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We’re well into Day 1 at SAP TechEd 2012 in Madrid, and while SAP NetWeaver Gateway has already been mentioned in this morning’s keynote (even though the keynote was more Sapphire-focused than TechEd-focused), and is noted as an enabler in various conversations public and private, there’s a particular part of Gateway that is shining through as today’s story for me: OData.

Just now, I attended the SAPUI5 Q&A session with Tim Back and Oliver Graeff, where they presented a great overview of the libraries, tools and features of what is becoming an ever more popular platform for outside-in UI development. After all, it’s almost policy at SAP to use SAPUI5 for development projects, where appropriate. (“Where appropriate” means in many circumstances except probably heavy power user application UI paradigms).  One of the key features of SAPUI5, and in particular the DataTable controls, is the ridiculously easy consumption of data. In particular, data made available by Gateway, in the form of OData. Sure, as I’ve noted before, SAPUI5 can consume arbitrary XML and JSON too, but the data exposed in the related, resource-oriented fashion by Gateway, OData in other words, is where the magic happens.

Start with controlled definition of resources, and the relationship between them, done in your systems of record using the IW_BEP backend Gateway component building Model and Data providers, either manually or using the Service Builder. Then expose those resources and relations to your UI developers using the core Gateway components (GW_CORE and IW_FND). Then, you’re off. Within no time you can start to see an application form around that data, with the right layer performing the right function with minimum friction. And that speed comes from the investment SAP has made in OData, an investment to make it all pervasive and all consumable.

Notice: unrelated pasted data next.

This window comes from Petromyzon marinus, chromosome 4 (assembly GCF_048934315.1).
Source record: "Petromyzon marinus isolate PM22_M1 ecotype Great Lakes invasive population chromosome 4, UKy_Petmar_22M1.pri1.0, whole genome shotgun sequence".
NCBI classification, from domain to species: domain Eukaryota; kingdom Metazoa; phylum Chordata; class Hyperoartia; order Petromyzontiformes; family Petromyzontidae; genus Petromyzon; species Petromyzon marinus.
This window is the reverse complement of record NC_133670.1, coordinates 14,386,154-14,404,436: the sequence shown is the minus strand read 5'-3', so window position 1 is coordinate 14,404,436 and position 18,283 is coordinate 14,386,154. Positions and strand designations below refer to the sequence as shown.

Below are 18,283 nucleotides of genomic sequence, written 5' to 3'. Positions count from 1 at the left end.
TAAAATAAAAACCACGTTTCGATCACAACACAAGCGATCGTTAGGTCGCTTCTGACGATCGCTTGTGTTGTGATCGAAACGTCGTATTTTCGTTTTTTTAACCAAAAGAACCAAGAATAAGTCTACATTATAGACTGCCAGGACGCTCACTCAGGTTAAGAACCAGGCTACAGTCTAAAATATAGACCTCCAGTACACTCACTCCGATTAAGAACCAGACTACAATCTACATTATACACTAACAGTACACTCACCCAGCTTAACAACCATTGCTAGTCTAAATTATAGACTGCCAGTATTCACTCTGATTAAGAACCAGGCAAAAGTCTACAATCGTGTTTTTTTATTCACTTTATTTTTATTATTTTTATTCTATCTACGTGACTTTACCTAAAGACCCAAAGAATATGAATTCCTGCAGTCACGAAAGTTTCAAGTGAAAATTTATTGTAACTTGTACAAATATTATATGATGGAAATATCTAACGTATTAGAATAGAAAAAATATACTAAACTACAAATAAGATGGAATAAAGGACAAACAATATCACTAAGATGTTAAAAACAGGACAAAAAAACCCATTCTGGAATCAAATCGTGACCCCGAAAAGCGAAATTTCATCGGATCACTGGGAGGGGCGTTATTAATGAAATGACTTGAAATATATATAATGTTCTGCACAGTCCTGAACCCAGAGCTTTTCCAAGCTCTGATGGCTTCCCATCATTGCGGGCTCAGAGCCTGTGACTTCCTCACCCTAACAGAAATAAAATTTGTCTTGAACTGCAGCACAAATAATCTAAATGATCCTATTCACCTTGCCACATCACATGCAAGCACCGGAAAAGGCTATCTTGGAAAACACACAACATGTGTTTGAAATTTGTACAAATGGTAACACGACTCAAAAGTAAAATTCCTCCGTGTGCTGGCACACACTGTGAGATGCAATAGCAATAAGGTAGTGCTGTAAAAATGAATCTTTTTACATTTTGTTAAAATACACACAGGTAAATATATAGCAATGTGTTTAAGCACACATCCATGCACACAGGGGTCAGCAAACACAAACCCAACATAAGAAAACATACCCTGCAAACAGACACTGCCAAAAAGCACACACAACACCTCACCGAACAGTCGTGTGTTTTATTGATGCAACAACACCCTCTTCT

So we know about Gateway being a key mechanism to expose OData for ABAP stack systems. Is there anything else? You bet. SAP HANA, full of data, can expose that data in an OData context. Use the magic of xsodata, create a definition marking a HANA table or view in a schema as an Entity,  and *boom* you have a consumable OData service. And it doesn’t stop there. There are facilities in the NetWeaver Cloud to produce OData too.

What does all this mean? Well, to me it means two things. The first thing is that it means that Gateway has already been a great success. It Just Works(tm). I recently completed a customer project which went live earlier this year, and Gateway was a key component in the integration architecture. And after setting Gateway up and defining our entities and the relations between them, we moved up a layer in the stack and never really had to work hard on Gateway at all. It did exactly what it said on the tin. We started to use, and reuse, entities that we’d defined, in building out the features in the consuming application.

The second thing is how important your investment in Gateway is. Embrace Gateway and by definition you’re embracing OData. Before you know it you and your fellow developers are conversant in Entities, Entity Sets, Associations and Navigations (the relationships) — the building blocks of information in OData. And while this is a super end in itself, you’re also setting yourself up to move out into the cloud, and across onto HANA. Have a look at the speed with which you can put together an app that consumes data supplied to it from Gateway. And then consider you’re investing in that speed, and that speed across platforms.

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  1. Steffen Froehlich

    Hi DJ,

    thanks again for sharing your insights of Gateway! What I can’t imagine right now, is how the security model works (I know security is boring in comparison of doing nifty apps 😉 ).

    Where is proper point in this szenario to check authorization, whether the user in front of the client is allowed to consume this data? Does Gateway always has to forward user from client to appl.server?

    Layers:

    -1- Client [Browser|Mobile App]

    -2- Gateway

    -3- Appl.Server (ABAP stack + DB behind it)